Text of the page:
Tracking mitochondrial DNA illuminates only a handful of a person’s hundreds or thousands of ancestors; it is the lineage extending backward from one’s mother’s mother’s mother. And because the few genes in the mitochondrial genome encode mostly proteins that function in basic cellular energy reactions, and don’t endow visible traits, tracing it doesn’t reveal much about what the people were like.
“Mitochondrial DNA is a relatively good marker for deep time studies, especially in the case of the Americas where we have a very structured population and relatively low genetic diversity, but it is limited in terms of information. It will not inform about adaptation to the environment or to pathogens, for example” said geneticist and co-author Bastien Llamas, of the Australian Research Council at the University of Adelaide.
From about 14,000 to 16,000 years ago, as the massive ice sheets melted, a tiny founding human population in North America underwent a time of rapid expansion. The burst of reproduction amplified the alleles brought in by the survivors and their offspring, as some gene variants from those who had perished vanished from the population. The people spread south and east as the first Native Americans, a migration that took about 2,000 years. Genetic and archeological evidence was lost from parts of the coastal migratory path under water today – that is, the story of Native American origins may be missing some chapters.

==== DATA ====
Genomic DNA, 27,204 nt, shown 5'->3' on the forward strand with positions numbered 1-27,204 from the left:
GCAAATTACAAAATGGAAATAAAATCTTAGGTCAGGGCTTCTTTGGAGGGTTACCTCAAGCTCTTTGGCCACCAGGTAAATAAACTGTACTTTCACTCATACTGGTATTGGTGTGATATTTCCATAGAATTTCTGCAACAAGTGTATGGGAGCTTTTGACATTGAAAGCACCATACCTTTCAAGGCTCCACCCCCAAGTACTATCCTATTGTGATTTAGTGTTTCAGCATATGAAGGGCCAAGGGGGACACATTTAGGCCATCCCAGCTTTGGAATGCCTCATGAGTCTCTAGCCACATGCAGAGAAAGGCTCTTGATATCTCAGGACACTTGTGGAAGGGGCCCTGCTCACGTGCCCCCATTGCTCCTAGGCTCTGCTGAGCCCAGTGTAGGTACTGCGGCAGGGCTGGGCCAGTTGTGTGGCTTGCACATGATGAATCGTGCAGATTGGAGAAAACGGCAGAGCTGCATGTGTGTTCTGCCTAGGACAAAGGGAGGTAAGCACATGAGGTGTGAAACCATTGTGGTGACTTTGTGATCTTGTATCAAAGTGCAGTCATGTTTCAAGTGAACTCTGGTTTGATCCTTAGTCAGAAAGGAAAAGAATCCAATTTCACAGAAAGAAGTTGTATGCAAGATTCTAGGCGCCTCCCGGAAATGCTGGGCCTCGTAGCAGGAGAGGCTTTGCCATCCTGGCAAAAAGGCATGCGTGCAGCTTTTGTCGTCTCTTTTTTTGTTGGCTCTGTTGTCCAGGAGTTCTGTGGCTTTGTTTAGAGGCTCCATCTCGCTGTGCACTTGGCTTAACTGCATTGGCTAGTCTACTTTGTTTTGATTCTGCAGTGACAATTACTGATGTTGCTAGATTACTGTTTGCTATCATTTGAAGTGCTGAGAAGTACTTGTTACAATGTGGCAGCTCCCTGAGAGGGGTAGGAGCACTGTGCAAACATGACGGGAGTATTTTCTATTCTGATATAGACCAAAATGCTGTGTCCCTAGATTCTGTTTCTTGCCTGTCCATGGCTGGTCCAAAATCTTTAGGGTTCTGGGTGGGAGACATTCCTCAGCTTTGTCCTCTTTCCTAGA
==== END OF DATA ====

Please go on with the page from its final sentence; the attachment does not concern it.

The harsh environment and the chance sampling of genetic drift whittled away at the original human genetic diversity of those who traveled over the land bridge. Today, Native American genomes reflect the long-ago exodus in five sets (haplogroups) of mitochondrial alleles, two haplogroups on the Y chromosome (tracking the paternal lineage), and a few rare autosomal gene variants. The presence of these markers in all modern indigenous populations in southern Siberia and some in northern Siberia suggests a single migration to North America.
Dates assigned to events like migrations using DNA data are ranges, rather than precise times. Researchers derive the ranges by extrapolating backwards using the mutation rates of known genes and the number of genetic differences (due to mutations in those genes) among modern peoples from different places and populations. The more alike the sequence between two individuals, the more recently they shared an ancestor – the basis of building genetic family trees. The time estimates represent the most recent span.